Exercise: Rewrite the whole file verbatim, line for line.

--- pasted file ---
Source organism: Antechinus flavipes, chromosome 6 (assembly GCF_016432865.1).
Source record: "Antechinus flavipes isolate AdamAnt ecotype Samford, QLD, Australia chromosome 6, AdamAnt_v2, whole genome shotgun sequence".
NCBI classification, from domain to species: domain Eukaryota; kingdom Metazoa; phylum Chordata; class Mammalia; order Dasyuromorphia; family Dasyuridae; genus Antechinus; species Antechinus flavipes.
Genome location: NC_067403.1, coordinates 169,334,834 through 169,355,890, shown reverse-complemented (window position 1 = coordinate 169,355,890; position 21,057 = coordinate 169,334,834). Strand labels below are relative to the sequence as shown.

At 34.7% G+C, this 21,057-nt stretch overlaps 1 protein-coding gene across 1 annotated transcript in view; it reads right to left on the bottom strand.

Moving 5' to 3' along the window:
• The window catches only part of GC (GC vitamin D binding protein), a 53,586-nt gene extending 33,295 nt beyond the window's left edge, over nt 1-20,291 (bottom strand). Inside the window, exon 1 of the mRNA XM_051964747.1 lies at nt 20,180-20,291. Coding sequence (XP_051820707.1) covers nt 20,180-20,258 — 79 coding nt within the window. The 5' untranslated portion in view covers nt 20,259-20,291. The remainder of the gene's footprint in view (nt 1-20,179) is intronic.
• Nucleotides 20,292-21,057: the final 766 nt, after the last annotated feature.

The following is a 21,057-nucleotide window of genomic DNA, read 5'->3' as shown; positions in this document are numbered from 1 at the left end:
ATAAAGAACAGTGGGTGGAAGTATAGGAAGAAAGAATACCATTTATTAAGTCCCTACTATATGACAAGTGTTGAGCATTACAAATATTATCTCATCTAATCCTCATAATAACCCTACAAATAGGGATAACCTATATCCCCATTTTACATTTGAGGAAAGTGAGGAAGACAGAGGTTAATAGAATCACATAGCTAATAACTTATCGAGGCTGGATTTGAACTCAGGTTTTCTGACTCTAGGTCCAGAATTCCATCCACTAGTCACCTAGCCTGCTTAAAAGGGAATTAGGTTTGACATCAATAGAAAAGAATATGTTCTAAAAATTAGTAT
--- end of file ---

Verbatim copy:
Source organism: Antechinus flavipes, chromosome 6 (assembly GCF_016432865.1).
Source record: "Antechinus flavipes isolate AdamAnt ecotype Samford, QLD, Australia chromosome 6, AdamAnt_v2, whole genome shotgun sequence".
NCBI classification, from domain to species: domain Eukaryota; kingdom Metazoa; phylum Chordata; class Mammalia; order Dasyuromorphia; family Dasyuridae; genus Antechinus; species Antechinus flavipes.
Genome location: NC_067403.1, coordinates 169,334,834 through 169,355,890, shown reverse-complemented (window position 1 = coordinate 169,355,890; position 21,057 = coordinate 169,334,834). Strand labels below are relative to the sequence as shown.

At 34.7% G+C, this 21,057-nt stretch overlaps 1 protein-coding gene across 1 annotated transcript in view; it reads right to left on the bottom strand.

Moving 5' to 3' along the window:
• The window catches only part of GC (GC vitamin D binding protein), a 53,586-nt gene extending 33,295 nt beyond the window's left edge, over nt 1-20,291 (bottom strand). Inside the window, exon 1 of the mRNA XM_051964747.1 lies at nt 20,180-20,291. Coding sequence (XP_051820707.1) covers nt 20,180-20,258 — 79 coding nt within the window. The 5' untranslated portion in view covers nt 20,259-20,291. The remainder of the gene's footprint in view (nt 1-20,179) is intronic.
• Nucleotides 20,292-21,057: the final 766 nt, after the last annotated feature.

The following is a 21,057-nucleotide window of genomic DNA, read 5'->3' as shown; positions in this document are numbered from 1 at the left end:
ATAAAGAACAGTGGGTGGAAGTATAGGAAGAAAGAATACCATTTATTAAGTCCCTACTATATGACAAGTGTTGAGCATTACAAATATTATCTCATCTAATCCTCATAATAACCCTACAAATAGGGATAACCTATATCCCCATTTTACATTTGAGGAAAGTGAGGAAGACAGAGGTTAATAGAATCACATAGCTAATAACTTATCGAGGCTGGATTTGAACTCAGGTTTTCTGACTCTAGGTCCAGAATTCCATCCACTAGTCACCTAGCCTGCTTAAAAGGGAATTAGGTTTGACATCAATAGAAAAGAATATGTTCTAAAAATTAGTAT